Bombings demand greater vigilance

The succession of bombings that occurred in New York and New Jersey rattled the country to its core. Yet, while terrorist attacks have been frightening for all the citizens of the United States, these bombings were especially alarming for New Yorkers. New York City is the most densely populated city in the United States, so it has frequently been the target of choice for terrorists. With the continual rise of the Islamic State, there is no reason to believe that attacks like this will not happen again.

There is no link right now between Ahmad Khan Rahami and IS, but the common consensus so far among law enforcement is that Rahami acted on behalf of some form of jihadi motivation. A personal journal filled with praises for Osama bin Laden and al-Qaeda acts as evidence that supports this claim.

Terrorist groups have proven themselves to be very adept at manipulating vulnerable people across the world to support their ideologies, even in the United States. When someone falls victim to the recruitment tactics of one of these groups, that person feels a responsibility to prove themselves to the organization and inflict harm upon U.S. citizens.

These people are usually insecure outsiders who act alone, which is way more difficult to prevent than a coalition of multiple radicals.

It is much easier for law enforcement to thwart a terror plot when there are multiple people involved. For this reason, domestic terrorists, school shooters and jihadis perpetrate these attacks by themselves with high success rates.

These extremists can be stopped, but it would take every citizen joining together as a nation. Rahami was eventually apprehended because someone noticed his picture from the news and called the police. Other bombs set in place by Rahami were deactivated due to help from the watchful eyes of fellow New Yorkers. If citizens had not taken it upon themselves to report the suspicious activity, Rahami might still be at large and those other bombs might have gone off, injuring even more people.

As cliche as it may sound, the “If you see something, say something” mantra reigns true. A random backpack on a street corner may only be a backpack, but it could also be a pipe bomb. Vigilance is pivotal in stopping these lone wolves from successfully executing more attacks. Police officers cannot patrol all areas at the same time. Help they get from the public will only keep everyone safer. If every citizen can manage to keep his or her eyes peeled and report anything out of the ordinary, the nation will benefit greatly.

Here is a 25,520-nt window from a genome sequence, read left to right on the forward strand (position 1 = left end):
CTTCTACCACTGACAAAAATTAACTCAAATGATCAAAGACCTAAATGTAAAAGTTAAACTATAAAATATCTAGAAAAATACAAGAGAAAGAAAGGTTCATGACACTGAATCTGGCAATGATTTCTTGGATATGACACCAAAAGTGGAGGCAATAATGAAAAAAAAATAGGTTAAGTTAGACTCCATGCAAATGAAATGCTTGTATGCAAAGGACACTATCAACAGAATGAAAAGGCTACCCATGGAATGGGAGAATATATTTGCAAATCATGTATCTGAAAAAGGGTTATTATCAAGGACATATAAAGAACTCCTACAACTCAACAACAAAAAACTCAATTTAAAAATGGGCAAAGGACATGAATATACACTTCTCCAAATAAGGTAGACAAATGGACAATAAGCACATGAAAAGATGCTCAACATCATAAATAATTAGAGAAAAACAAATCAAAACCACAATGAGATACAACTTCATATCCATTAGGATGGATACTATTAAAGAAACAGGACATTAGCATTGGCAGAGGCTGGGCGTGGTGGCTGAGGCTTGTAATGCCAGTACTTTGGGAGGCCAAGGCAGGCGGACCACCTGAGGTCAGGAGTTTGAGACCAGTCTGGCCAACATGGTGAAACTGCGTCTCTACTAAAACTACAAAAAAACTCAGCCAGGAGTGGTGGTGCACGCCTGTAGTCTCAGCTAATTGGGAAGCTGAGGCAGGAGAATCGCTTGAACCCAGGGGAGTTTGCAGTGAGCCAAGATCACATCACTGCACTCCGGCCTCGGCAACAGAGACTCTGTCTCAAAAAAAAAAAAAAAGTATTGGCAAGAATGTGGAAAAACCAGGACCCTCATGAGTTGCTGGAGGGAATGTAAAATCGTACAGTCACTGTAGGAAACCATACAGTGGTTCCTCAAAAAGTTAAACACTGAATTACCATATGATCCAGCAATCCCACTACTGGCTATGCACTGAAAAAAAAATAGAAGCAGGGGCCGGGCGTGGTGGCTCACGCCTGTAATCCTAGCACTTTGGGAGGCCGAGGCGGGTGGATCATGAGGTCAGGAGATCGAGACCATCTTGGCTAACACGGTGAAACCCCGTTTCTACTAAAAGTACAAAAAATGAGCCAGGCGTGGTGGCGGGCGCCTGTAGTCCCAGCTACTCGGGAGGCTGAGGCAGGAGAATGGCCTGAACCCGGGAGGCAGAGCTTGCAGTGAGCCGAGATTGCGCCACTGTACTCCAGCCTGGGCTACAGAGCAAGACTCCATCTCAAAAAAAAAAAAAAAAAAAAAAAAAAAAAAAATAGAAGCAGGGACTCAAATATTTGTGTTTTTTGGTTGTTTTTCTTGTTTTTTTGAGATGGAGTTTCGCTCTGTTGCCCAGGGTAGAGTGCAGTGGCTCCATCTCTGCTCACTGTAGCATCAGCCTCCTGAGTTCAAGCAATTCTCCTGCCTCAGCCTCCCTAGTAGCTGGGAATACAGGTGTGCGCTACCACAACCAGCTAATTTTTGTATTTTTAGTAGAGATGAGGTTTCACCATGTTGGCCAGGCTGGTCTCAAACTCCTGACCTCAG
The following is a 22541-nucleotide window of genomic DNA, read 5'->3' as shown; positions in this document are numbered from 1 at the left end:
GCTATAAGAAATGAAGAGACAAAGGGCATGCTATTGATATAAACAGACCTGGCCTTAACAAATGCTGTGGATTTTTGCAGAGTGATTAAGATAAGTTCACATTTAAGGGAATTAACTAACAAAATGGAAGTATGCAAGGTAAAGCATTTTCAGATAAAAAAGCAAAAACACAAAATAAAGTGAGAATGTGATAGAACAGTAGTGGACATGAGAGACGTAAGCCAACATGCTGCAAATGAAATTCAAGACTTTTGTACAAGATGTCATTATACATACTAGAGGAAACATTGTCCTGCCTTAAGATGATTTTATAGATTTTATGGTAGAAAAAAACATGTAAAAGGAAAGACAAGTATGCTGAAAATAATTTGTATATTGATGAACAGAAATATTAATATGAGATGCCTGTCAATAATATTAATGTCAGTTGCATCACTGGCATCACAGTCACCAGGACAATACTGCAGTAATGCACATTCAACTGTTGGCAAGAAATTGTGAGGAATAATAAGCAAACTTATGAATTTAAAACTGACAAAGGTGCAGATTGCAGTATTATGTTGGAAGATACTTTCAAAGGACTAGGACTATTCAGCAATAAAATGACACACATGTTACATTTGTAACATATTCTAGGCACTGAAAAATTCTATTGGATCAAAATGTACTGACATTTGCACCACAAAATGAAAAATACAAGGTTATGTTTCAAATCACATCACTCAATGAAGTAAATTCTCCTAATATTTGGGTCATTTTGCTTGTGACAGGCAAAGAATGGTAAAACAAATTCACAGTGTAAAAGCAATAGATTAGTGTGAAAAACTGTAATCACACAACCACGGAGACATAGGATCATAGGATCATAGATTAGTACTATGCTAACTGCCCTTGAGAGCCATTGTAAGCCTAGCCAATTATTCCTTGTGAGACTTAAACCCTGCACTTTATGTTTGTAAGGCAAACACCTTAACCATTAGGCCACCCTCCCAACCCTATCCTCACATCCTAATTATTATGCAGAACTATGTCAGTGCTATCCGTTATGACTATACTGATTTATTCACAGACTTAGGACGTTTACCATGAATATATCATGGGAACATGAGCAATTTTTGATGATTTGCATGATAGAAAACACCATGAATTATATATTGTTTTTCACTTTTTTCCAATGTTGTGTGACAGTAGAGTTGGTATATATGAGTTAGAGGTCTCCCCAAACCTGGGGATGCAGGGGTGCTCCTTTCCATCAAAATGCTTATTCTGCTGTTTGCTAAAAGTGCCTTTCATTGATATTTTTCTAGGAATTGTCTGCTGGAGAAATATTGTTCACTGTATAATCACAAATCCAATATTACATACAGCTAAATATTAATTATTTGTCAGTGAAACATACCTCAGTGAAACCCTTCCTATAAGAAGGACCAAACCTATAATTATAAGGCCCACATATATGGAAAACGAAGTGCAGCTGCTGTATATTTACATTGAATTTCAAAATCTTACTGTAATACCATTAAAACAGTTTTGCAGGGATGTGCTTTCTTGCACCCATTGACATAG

However, these attacks cannot be allowed to feed into the growing prejudice that already plagues the country. Islamophobia has been steadily rising since the 9/11 attacks and seems to have reached its pinnacle 15 years later at the height of the current presidential election. Regardless of personal political stance, citizens cannot discriminate againt or blame fellow U.S. natives for a crime that they themselves did not commit.

When we allow ourselves to fall victim to stereotyping and discrimination, we attack some of the core principles on which the United States prides itself. IS feeds off of this type of maltreatment, providing an inviting but false sanctuary for Muslims who feel betrayed or wrongfully condemned by the United States.

By fueling hateful dialogue that refers to all Muslims as terrorists, the nation risks alienating people and inadvertently driving them straight into the arms of the enemy. These types of attacks are horrifying for all involved, but the solution is not to create more discord. Rather, it is to unite against a common enemy.

The attacks last week felt personal to New Yorkers. A couple of the bombsites were only a few blocks away from Baruch College. With a presidential election dividing many and the continual rise of IS, it is more important than ever to come together as a country and prevent any more tragedies from occurring.

Law enforcement will always do its best to stop any attacks before they occur, but much of the responsibility falls on the citizens to be attentive to their surroundings. Unfair biases need to be put aside to strive toward stopping those who really want to hurt the United States. Now is the time for vigilance, not vengeance.